On the thread itself, most of the men were kind.  One rich guy postured about his own prowess, and I rolled my eyes and tried not to hate men.  And then, a household brother of mine, the father of a large family and a fellow Catholic wired me some money - no posturing, not even a note.  Just: this is what you need.  I will help you and not need credit.  I broke down in tears and immediately thanked him.  He never liked or even commented on my thread.  Just did what needed doing from his own poverty.

A girlfriend of mine asked to share my story.  She's sent back a lot of encouragement from other women.  I appreciate that.  And I've had many girlfriends give me some great advice.

Another friend, a good man, was speaking on a related issue with several conservative-Christian brothers, saying that after searching his own heart, he was afraid that his own fear wouldn't have made him stand up for a woman in my situation.  And that he wanted to change that reaction.  These supposedly God-fearing men then started bashing on feminism for ruining everything for men, and my friend's mouth hung open at the flip side of misogyny.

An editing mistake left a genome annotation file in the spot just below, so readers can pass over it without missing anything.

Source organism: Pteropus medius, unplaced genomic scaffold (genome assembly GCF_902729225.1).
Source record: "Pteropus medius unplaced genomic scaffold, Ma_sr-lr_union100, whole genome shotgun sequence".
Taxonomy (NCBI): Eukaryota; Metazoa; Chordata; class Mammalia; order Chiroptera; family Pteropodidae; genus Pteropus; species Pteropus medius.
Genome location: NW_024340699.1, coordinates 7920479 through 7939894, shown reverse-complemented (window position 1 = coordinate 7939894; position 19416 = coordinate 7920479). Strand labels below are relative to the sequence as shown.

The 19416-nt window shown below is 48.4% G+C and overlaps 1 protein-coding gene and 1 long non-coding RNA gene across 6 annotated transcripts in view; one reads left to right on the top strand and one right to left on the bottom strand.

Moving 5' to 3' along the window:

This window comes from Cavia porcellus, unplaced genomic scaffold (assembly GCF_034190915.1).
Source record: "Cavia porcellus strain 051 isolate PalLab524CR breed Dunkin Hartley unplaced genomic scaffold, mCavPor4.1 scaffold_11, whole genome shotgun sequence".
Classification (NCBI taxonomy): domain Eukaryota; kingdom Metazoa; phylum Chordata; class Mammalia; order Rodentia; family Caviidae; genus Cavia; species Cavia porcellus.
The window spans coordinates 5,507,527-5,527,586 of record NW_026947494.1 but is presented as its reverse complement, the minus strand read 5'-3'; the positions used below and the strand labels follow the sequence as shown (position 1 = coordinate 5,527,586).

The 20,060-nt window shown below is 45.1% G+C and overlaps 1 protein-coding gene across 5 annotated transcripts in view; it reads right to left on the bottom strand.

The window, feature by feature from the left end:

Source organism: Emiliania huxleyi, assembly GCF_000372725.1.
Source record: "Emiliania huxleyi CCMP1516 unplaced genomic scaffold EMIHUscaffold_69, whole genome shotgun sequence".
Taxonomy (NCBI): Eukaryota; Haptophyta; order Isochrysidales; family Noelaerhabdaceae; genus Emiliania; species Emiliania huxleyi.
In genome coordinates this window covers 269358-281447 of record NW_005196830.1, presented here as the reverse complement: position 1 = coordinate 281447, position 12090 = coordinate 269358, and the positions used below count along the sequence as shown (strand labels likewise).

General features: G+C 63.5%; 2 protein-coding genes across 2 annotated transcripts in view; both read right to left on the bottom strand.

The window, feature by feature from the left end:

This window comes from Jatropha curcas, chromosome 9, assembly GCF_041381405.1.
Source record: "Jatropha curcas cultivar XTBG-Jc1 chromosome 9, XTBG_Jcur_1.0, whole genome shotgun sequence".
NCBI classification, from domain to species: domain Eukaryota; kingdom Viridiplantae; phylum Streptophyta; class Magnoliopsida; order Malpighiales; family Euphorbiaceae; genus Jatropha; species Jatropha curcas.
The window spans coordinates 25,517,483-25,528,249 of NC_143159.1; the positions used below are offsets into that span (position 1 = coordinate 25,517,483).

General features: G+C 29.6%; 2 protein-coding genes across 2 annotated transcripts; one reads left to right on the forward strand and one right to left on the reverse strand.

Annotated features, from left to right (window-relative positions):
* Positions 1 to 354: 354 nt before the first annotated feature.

So, I'm sharing this post.  Because, as one friend said:

The greatest crime there was the room full of apathy. 

In reflecting back on this experience, with friends, with my therapist, it strikes me that what is needed from men and women is courage.  I had courage in that moment, even if I needed to run away a moment later.  (I'd call that wisdom in retrospect, too.)  

Those men who just sat there, though, who boasted about always sitting there, who invited me to stay seated there - those men are cowards.